Radiation accompanies us humans through life. Our planet is constantly exposed to a stream of high-energy atomic particles that come from the depths of the cosmos and collide with the components of the atmosphere. In the process, they create new atomic particles with high energies. Even a flight at an altitude of twelve kilometres produces a hundred times the normal radiation exposure. We are also exposed to the negative effects of ionising radiation during medical examinations. High-melting point metals such as tungsten serve as protection against radiation – for example in the form of sheet metals or foils. You’d like to find out more?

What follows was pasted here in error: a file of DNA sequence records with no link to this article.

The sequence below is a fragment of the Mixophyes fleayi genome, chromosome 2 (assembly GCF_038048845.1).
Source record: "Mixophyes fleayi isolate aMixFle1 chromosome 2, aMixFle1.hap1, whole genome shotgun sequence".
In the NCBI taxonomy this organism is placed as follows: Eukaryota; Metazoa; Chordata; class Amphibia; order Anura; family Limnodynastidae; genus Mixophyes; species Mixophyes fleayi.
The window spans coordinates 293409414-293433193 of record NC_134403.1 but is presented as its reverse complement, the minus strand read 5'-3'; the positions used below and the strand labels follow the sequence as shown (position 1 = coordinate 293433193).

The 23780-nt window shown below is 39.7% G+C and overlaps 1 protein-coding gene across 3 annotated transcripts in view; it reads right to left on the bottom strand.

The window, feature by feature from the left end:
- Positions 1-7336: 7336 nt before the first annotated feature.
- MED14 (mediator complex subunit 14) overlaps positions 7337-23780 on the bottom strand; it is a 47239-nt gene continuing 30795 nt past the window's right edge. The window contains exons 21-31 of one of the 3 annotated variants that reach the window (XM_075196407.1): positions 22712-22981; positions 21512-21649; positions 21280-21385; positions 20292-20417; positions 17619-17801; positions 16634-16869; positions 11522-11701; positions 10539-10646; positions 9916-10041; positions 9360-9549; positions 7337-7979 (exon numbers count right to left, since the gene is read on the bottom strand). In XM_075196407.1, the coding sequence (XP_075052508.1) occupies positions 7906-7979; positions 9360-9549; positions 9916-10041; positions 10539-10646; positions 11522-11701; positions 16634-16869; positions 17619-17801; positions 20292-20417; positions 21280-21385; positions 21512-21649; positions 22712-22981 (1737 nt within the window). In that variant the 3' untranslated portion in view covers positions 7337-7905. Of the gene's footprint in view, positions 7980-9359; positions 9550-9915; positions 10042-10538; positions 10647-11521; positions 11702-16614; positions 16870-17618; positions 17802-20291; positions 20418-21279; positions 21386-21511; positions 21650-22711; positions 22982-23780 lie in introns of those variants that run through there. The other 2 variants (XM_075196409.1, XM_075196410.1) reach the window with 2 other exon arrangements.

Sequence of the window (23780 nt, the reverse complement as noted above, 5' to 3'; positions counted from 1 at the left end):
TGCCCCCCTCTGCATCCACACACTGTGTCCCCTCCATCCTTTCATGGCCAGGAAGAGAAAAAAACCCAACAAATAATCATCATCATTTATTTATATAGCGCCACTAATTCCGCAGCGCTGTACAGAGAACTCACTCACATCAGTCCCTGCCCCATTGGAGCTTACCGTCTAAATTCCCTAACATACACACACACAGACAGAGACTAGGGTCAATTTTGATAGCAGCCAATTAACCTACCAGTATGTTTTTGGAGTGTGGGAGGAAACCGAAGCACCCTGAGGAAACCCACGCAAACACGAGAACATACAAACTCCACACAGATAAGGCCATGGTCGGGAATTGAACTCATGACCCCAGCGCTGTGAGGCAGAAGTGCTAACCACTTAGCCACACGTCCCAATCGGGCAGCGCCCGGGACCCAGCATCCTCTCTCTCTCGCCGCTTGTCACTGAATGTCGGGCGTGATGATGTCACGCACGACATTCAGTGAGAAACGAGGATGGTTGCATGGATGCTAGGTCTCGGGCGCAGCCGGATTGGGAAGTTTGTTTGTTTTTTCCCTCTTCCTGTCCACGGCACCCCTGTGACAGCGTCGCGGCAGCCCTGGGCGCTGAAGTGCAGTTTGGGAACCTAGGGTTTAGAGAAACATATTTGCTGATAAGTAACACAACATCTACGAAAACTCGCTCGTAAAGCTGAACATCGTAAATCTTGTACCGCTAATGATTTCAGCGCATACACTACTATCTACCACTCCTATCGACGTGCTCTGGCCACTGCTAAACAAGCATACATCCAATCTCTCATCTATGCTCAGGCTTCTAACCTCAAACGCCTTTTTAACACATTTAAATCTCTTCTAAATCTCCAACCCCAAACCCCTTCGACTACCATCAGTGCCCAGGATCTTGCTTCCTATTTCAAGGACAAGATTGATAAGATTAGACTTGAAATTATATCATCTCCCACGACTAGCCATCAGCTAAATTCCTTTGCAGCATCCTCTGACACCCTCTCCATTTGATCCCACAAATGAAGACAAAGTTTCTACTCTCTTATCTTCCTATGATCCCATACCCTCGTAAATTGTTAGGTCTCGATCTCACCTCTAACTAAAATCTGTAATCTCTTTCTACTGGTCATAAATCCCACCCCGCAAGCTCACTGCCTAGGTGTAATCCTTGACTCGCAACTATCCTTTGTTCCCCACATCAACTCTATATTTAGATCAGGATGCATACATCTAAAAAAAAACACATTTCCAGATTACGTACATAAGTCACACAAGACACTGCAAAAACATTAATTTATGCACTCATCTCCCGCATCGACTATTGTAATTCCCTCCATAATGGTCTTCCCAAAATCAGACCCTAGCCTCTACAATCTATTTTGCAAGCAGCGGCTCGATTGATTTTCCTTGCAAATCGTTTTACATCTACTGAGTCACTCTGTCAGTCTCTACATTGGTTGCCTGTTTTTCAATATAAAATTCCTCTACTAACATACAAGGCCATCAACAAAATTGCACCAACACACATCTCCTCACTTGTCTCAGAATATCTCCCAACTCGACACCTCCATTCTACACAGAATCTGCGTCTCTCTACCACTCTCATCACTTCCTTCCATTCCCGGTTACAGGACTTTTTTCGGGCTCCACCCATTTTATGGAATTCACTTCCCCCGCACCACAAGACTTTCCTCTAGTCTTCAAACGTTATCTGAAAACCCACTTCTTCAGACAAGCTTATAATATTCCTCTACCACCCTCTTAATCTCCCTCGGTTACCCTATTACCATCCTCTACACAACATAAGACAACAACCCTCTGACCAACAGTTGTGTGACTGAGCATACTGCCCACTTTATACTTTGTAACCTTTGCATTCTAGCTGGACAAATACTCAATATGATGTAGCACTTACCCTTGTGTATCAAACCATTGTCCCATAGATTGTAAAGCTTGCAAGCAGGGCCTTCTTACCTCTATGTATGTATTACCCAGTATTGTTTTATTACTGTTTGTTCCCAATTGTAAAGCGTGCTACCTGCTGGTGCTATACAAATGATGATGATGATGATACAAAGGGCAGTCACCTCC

Heavy metals like tungsten shield radiation
The higher the density of a metal, the more likely it is to shield radiation. Tungsten and alloys with this chemical element absorb X-rays and gamma rays. The shielding effect is due to the fact that the radiation has to pass through the electron shells of the atoms. The higher the atomic number of the element, the more electrons it has in its shell. And that shields better. The atomic number of tungsten is 74 per cent. Tungsten serves as a substitute for the toxic heavy metal lead, which has an atomic number of 82.